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|Title: ||A two-dimensional mathematical model of percutaneous drug absorption|
|Authors: ||Twizell, E H|
|Publication Date: ||2004|
|Publisher: ||BioMed Central Ltd|
|Citation: ||http://www.pubmedcentral.nih.gov/articlerender.fcgi?artid=459349 , Jun 2004|
When a drug is applied on the skin surface, the concentration of the drug accumulated in the skin and the amount of the drug eliminated into the blood vessel depend on the value of a parameter, r. The values of r depend on the amount of diffusion and the normalized skin-capillary clearence. It is defined as the ratio of the steady-state drug concentration at the skin-capillary boundary to that at the skin-surface in one-dimensional models. The present paper studies the effect of the parameter values, when the region of contact of the skin with the drug, is a line segment on the skin surface.
Though a simple one-dimensional model is often useful to describe percutaneous drug absorption, it may be better represented by multi-dimensional models. A two-dimensional mathematical model is developed for percutaneous absorption of a drug, which may be used when the diffusion of the drug in the direction parallel to the skin surface must be examined, as well as in the direction into the skin, examined in one-dimensional models. This model consists of a linear second-order parabolic equation with appropriate initial conditions and boundary conditions. These boundary conditions are of Dirichlet type, Neumann type or Robin type. A finite-difference method which maintains second-order accuracy in space along the boundary, is developed to solve the parabolic equation. Extrapolation in time is applied to improve the accuracy in time. Solution of the parabolic equation gives the concentration of the drug in the skin at a given time.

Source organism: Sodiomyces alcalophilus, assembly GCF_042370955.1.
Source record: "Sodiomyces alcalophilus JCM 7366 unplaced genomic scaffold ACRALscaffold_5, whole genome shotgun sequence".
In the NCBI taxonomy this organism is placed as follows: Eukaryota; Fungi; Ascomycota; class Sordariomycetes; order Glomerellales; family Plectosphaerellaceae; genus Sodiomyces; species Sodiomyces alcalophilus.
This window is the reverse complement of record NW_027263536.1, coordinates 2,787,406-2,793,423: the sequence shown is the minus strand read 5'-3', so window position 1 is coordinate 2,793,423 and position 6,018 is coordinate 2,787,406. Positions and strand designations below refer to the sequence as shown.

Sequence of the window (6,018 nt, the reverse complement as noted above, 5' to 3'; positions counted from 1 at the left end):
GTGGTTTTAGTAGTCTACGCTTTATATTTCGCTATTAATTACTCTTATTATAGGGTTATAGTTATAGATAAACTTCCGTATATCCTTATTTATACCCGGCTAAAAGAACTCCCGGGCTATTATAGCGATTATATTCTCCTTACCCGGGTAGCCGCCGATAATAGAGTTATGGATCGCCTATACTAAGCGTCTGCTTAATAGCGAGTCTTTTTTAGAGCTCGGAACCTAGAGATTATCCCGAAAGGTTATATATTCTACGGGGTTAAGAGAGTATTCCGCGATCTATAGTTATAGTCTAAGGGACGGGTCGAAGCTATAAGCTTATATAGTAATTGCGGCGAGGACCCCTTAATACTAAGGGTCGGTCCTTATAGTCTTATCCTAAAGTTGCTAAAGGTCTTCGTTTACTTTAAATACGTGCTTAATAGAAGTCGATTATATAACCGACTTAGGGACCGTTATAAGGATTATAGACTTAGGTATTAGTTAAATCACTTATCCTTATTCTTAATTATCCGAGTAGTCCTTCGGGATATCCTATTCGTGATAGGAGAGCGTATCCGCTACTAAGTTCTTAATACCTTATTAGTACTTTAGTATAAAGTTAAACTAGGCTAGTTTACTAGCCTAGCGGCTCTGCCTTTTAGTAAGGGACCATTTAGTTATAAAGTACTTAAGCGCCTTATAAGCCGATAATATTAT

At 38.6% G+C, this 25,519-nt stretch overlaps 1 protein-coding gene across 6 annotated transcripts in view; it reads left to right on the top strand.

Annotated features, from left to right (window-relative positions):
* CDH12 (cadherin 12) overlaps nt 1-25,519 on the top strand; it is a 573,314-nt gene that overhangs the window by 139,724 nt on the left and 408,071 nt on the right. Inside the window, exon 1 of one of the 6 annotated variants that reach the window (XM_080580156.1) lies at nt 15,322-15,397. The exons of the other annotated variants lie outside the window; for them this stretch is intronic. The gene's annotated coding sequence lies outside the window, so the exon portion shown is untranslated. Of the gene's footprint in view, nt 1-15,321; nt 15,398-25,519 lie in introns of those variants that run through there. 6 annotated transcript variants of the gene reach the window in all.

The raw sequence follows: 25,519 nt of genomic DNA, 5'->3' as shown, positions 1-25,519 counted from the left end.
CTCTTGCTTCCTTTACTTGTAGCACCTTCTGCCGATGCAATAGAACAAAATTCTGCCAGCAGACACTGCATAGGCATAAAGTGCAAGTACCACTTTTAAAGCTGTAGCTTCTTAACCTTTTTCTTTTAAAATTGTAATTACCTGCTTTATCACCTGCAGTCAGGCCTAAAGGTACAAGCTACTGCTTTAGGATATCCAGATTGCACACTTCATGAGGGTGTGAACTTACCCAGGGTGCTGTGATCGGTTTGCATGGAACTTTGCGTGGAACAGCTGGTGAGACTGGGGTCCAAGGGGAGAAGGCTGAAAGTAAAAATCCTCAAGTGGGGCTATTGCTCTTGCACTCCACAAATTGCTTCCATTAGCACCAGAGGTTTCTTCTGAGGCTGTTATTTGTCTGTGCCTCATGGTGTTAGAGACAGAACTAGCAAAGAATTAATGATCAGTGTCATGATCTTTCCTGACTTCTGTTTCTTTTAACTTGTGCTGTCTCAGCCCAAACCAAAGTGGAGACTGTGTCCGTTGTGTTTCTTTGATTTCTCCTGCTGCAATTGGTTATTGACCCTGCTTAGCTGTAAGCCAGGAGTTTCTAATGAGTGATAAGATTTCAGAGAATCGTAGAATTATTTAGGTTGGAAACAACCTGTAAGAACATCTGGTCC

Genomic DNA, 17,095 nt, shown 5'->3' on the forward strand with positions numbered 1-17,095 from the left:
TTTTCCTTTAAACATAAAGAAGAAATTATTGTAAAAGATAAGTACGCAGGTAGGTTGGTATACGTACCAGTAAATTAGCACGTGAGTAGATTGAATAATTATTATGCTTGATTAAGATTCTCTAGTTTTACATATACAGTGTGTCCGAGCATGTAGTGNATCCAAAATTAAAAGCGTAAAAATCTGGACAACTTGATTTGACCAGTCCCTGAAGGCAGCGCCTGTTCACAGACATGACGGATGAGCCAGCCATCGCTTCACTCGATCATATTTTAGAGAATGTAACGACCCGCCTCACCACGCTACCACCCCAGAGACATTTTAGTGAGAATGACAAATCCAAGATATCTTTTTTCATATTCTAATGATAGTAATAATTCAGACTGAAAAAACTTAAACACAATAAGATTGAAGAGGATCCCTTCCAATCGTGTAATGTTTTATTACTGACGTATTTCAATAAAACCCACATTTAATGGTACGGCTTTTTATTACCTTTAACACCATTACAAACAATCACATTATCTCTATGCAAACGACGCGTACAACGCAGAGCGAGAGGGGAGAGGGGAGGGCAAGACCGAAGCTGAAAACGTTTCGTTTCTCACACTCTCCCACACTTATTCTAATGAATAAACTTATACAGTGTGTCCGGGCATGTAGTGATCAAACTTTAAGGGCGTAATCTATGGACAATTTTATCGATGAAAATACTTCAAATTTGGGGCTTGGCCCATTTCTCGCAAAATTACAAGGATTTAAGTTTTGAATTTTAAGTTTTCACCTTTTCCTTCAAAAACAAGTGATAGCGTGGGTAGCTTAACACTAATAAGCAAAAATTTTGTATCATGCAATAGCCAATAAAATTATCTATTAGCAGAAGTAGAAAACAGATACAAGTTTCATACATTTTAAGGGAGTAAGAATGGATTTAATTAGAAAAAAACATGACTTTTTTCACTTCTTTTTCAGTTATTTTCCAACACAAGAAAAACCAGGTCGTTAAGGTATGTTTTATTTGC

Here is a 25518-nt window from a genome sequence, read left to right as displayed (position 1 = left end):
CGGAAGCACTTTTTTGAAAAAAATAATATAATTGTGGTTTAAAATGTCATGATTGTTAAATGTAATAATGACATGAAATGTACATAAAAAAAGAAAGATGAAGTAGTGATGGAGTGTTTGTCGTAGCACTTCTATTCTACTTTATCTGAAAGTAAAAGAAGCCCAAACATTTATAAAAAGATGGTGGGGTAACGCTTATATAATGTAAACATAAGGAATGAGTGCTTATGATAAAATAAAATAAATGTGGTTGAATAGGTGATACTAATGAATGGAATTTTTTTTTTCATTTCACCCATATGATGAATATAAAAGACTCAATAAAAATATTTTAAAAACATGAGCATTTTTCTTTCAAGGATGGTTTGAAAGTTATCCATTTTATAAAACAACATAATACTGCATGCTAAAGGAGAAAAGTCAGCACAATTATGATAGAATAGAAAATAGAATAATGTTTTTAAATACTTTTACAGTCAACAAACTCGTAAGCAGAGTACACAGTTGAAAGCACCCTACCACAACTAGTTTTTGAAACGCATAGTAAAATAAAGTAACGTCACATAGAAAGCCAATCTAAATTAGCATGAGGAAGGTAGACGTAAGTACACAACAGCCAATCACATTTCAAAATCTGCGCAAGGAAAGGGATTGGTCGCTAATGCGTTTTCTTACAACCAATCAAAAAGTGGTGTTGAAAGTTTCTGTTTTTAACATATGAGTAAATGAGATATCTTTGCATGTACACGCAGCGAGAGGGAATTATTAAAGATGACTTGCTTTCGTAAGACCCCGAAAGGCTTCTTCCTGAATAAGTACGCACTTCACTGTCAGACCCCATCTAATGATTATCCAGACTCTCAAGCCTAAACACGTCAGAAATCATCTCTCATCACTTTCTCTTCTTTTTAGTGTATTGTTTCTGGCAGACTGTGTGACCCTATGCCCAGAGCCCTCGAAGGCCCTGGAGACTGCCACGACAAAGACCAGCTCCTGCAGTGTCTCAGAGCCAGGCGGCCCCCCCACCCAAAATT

Simulation of the numerical methods described is carried out with various values of the parameter r. The illustrations are given in the form of figures.
Based on the values of r, conclusions are drawn about (1) the flow rate of the drug, (2) the flux and the cumulative amount of drug eliminated into the receptor cell, (3) the steady-state value of the flux, (4) the time to reach the steady-state value of the flux and (5) the optimal value of r, which gives the maximum absorption of the drug. The paper gives valuable information which can be obtained by this two-dimensional model, that cannot be obtained with one-dimensional models. Thus this model improves upon the much simpler one-dimensional models. Some future directions of the work based on this model and the one-dimensional non-linear models that exist in the literature, are also discussed.|
|Appears in Collections:||School of Information Systems, Computing and Mathematics Research Papers|
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